This infrastructure, regardless of the exact title and composition, should be made available to all biomedical researchers. This requires both outreach to make researchers aware of the resources available, and solicitation of feedback from the researchers to ensure that their biostatistical needs are being met. Researchers biostatistical needs are dynamic and fluid, varying on both the type and stage of research.


Collaboration and consultation

Models for collaboration and consultation take many forms, but can generally be categorized into two architypes, which are not mutually exclusive within a given system: collaboration and consultation.

Collaboration usually occurs with a statistician who is housed within a department or division, and is not part of a BERD, but is used to describe any relationship where a biostatistician has ongoing effort with a project or study, as compared to a single time effort. These collaborations are generally on grants or other project where the biostatistician commits to a certain amount of effort if the grant or project is funded, often termed a percent effort model (19). This method can work particularly well if there is a need for a specialized statistical approach (e.g., repeated measures for randomized clinical trials) or specific content knowledge (e.g., assessment for effect modification between sedation time and outcome).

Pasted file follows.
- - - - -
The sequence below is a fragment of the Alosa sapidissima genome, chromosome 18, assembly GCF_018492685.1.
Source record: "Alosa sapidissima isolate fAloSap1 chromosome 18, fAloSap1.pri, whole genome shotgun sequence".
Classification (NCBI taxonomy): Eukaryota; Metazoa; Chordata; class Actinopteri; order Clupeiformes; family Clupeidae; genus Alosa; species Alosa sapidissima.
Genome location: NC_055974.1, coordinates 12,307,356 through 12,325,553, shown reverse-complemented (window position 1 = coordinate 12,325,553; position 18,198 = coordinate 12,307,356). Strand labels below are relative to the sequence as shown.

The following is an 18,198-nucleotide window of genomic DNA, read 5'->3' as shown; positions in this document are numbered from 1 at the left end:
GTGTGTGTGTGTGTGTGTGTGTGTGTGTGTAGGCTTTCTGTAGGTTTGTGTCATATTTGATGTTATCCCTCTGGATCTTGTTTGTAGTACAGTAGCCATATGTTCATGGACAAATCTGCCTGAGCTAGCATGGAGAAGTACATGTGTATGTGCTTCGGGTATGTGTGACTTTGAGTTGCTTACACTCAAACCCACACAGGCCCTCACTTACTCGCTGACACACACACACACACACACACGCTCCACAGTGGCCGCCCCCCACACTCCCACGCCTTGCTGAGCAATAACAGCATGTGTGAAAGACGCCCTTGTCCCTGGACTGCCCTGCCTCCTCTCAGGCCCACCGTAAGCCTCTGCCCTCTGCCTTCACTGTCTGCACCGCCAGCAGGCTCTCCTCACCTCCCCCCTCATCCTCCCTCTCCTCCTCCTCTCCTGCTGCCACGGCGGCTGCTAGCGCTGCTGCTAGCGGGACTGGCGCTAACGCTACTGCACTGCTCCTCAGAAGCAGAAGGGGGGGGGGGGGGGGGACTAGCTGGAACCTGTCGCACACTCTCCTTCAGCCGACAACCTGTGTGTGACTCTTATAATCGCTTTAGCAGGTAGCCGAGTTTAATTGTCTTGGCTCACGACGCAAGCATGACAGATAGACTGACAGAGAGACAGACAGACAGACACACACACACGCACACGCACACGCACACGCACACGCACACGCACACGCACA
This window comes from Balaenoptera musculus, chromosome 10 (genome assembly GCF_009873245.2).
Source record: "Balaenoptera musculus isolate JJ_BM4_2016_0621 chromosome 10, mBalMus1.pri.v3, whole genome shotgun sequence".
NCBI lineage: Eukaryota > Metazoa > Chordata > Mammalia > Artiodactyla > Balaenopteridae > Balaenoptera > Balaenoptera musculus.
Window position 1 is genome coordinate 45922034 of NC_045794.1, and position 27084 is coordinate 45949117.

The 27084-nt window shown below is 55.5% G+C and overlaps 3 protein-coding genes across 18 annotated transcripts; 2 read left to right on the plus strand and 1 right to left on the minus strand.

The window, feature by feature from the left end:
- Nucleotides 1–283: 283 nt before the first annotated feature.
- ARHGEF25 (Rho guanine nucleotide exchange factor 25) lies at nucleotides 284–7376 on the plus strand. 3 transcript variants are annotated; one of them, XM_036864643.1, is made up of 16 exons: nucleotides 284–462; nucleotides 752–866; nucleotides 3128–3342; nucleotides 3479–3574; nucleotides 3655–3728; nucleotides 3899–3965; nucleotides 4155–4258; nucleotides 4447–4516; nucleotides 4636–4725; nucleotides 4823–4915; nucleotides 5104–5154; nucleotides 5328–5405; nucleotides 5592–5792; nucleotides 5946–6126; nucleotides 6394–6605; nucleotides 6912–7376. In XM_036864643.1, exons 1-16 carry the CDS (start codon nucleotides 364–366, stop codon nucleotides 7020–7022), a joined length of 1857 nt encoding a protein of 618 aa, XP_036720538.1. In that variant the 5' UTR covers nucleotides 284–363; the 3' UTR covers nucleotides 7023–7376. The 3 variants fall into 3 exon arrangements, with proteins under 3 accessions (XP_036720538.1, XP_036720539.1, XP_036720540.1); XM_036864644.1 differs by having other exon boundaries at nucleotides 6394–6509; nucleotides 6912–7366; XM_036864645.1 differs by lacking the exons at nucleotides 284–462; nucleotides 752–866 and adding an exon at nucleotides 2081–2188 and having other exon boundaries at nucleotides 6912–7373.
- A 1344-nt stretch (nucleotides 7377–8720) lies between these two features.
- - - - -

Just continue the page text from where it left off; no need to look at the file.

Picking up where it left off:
Consultation is an increasingly common method in academic medical centers because of centralization of biostatistical resources to BERDs. The consultation method is a pay for effort method of obtaining biostatistical support, and can encompass a wide range of topics and durations, often called a fee-for-service model (19). They are defined as time-limited engagements with a specified outcome or product. Those can be power/sample size calculations for a grant proposal to analysis of data which has been collected. These consultations may or may not result in a funded grant or project, and those grants or projects only include ongoing funding for BERD support half of the time (16). In funded grants where there is budgeted effort for ongoing BERD support, the relationship changes from a consultative nature to a collaborative nature.


Conclusions

Biostatistical support in academic medical centers requires a mixed model of biostatistical support covering the broad range of resources described above. This spectrum of resources allows CTS teams to identify their biostatistical needs and seek out the level of support. It also allows for a wide range of funding sources and financial stability for biostatisticians.


Acknowledgements

Funding: This study has been funded, in part, by grants from the National Institute for Occupational Safety and Health (NIOSH/CDC), Education and Research Center training grant T42/CCT810426-10. The CDC/NIOSH is not involved in this manuscript.


Footnote

Conflicts of Interest: The authors have no conflicts of interest to declare.


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Cite this article as: Thiese MS, Thatcher A, Cheng M. Biostatistical resources in an academic medical center. J Thorac Dis 2018;10(7):4678-4681. doi: 10.21037/jtd.2018.06.82